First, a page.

There has been a steady increase in both childhood obesity and DC across the globe, and this poses a serious public health challenge.1 Studies have reported that childhood obesity may be a risk factor for adult obesity and its associated health conditions such as cardiovascular disease and type II diabetes.24 Dental caries is one of the largest unmet health needs among children worldwide, and those with DC in their primary dentition have a much higher probability of developing DC in their permanent dentition.5 In addition, untreated DC in young children (both deciduous and permanent dentitions) results in stunted physical and mental development, inability to attend school, impaired daily activities, and a reduced ability to learn.6,7 Both DC and obesity are more likely to occur in children who consume excessive amounts of sugary foods and foods rich in refined carbohydrates.8 Despite this causative link, the association between DC and obesity has not been resolved, and there is conflicting evidence for a link between childhood obesity and the presence of DC. There is inconclusive evidence for the link between obesity and caries.8 Recent meta-analyses reviewed several cross-sectional studies and could not identify a clear association between DC and obesity.9 Chen et al. did various subgroup analyses and found that obese children in developed countries were more likely to have caries, whereas there was no evidence for an association between obesity and caries in children from developing countries.9 Interestingly, the link between DC, diet, and obesity has been confirmed in various cohort studies.1,10,11 Marshall and coworkers followed a group of children from the USA, through the ages of one through five, and found that children were more likely to have DC if their parents were less qualified, had lower family incomes, had obese, or overweight mothers, and if they consumed more sugary drinks per day. Children who were at risk of obesity were more likely to have DC.11 The relationship between DC and obesity is often confounded by SES, which often influences health-seeking or preventative behavior.12 The SES of individuals living in developed or developing countries plays a large role in healthcare-seeking behavior and access to health care. In developed countries, such as Germany, children from low socioeconomic (SE) backgrounds had more DC than children from high SE backgrounds.12 Winter et al. also tested the effects of introducing an intensive tooth brushing program at kindergarten schools and found that class differences became negligible if children had access to the same preventative behavior. In developing countries such as Mexico, obese adolescents in rural areas had more DC compared with urban adolescents although urban adolescents ate more sweets. However, urban adolescents reported to have better access to preventative services, and this could have contributed to their low DC prevalence.13 Few studies have assessed the relationship between DCs and obesity in Africa. In Nigerian adolescents who attended private schools, DC was not associated with BMI.7 In Mozambique, children in suburban areas were more likely to be malnourished than children in urban areas, but were also more likely to have caries.14 While these studies7,14 reported relatively low DMFT scores (0.3–1.0), previous studies from SA reported DMFT scores as high as 3.7 for 12-year-old children.15,16 In SA, the prevalence of DC has been linked to SES, race, and sugar intake,16,17 but no studies have linked BMI as a contributing factor to DC. Childhood obesity in SA is on the rise especially for white children living in high SES conditions and black children experiencing economic transition.18 This study assessed whether DMFT scores were associated with BMI of 12-year-old learners in a district in Pretoria, SA. The associations between DMFT, SES, and nutrition were also tested.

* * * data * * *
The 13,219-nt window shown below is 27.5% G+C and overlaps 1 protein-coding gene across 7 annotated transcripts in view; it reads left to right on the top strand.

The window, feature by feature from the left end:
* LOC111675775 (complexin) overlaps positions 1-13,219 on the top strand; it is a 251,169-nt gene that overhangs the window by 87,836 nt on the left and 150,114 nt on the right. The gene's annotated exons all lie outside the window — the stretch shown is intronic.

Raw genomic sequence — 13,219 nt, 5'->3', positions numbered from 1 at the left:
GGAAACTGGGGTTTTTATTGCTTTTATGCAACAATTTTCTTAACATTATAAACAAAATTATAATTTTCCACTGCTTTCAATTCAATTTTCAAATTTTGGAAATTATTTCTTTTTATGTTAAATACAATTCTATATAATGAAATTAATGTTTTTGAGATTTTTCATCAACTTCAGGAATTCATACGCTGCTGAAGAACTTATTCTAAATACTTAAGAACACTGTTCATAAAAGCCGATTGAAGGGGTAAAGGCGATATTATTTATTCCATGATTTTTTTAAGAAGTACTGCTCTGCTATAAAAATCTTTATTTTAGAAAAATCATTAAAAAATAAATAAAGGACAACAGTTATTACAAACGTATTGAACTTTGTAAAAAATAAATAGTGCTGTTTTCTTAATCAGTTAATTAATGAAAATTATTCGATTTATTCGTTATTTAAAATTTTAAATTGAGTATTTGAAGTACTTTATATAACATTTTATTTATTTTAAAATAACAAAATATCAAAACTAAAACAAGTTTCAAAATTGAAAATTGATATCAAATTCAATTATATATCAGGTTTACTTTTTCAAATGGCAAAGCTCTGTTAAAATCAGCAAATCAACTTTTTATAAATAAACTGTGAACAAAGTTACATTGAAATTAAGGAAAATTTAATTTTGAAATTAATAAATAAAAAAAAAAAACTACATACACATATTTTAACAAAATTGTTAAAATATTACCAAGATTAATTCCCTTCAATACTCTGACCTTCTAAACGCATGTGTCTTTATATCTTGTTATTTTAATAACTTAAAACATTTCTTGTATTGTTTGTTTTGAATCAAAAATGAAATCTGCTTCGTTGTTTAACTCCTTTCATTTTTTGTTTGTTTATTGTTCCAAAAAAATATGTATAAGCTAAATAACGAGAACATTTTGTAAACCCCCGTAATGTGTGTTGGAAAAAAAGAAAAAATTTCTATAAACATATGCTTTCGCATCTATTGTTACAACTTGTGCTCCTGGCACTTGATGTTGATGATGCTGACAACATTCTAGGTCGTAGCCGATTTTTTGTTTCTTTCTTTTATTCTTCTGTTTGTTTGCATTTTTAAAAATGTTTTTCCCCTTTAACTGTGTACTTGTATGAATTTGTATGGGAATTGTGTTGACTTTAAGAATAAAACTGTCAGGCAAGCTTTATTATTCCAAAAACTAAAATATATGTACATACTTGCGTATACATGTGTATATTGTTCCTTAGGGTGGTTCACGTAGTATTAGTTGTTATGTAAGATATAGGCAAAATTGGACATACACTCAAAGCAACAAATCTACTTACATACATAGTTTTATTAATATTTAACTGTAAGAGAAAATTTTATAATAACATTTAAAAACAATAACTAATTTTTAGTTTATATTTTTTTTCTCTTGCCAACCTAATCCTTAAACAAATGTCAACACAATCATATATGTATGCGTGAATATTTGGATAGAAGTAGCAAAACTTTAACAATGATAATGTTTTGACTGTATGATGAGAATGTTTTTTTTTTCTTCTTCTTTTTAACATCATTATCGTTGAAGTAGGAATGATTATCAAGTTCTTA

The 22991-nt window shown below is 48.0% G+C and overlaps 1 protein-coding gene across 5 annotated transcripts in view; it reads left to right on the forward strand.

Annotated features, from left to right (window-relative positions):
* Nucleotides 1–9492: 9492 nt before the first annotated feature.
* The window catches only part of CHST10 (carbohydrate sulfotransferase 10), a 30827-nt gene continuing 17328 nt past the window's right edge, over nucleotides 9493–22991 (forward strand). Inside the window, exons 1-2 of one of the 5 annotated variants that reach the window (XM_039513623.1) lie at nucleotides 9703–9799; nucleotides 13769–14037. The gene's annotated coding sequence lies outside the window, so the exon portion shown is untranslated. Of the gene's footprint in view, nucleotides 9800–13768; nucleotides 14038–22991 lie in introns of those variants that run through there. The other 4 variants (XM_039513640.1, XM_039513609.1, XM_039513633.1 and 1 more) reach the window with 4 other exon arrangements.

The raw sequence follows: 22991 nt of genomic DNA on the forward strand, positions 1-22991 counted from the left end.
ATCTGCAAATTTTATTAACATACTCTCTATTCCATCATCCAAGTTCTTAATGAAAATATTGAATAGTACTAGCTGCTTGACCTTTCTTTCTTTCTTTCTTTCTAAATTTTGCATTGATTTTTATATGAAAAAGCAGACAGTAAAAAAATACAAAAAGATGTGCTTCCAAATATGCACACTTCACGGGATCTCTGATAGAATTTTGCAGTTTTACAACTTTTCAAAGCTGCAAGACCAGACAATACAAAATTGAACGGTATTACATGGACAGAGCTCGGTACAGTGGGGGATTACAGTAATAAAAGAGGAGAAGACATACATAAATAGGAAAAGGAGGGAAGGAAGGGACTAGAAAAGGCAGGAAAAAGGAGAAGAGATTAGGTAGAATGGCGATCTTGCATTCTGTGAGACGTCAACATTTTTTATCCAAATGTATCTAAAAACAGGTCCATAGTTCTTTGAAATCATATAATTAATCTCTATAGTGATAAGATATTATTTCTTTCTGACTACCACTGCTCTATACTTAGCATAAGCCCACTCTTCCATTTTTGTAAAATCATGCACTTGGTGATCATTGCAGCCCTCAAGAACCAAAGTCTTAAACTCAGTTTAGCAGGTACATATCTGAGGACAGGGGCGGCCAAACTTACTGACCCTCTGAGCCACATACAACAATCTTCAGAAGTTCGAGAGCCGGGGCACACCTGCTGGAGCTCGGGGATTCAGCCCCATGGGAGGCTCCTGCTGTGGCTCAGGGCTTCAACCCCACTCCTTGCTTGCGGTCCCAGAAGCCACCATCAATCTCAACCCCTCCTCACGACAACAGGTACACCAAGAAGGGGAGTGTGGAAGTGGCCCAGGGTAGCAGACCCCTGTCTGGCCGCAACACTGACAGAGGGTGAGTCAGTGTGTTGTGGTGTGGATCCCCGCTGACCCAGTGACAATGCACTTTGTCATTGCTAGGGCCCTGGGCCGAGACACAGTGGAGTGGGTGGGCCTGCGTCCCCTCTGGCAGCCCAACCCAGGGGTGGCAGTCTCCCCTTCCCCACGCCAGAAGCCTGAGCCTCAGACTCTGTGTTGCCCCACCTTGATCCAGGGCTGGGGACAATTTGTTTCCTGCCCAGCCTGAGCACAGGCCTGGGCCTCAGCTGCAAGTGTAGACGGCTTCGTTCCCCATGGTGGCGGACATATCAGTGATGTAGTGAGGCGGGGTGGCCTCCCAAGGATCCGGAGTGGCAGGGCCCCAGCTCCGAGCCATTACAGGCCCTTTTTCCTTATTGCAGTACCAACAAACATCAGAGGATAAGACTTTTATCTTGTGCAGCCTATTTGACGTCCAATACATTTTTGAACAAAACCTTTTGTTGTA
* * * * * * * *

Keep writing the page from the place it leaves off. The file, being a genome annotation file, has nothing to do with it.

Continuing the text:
Ethical clearance was obtained from the Research Ethics Committee of the Faculty of Health Sciences at the University of Pretoria (442/2016), and all information was strictly confidential. This cross-sectional study took place in 2017 and included grade 6 learners from the Tshwane West District of Pretoria. This district was randomly selected from Pretoria’s four districts.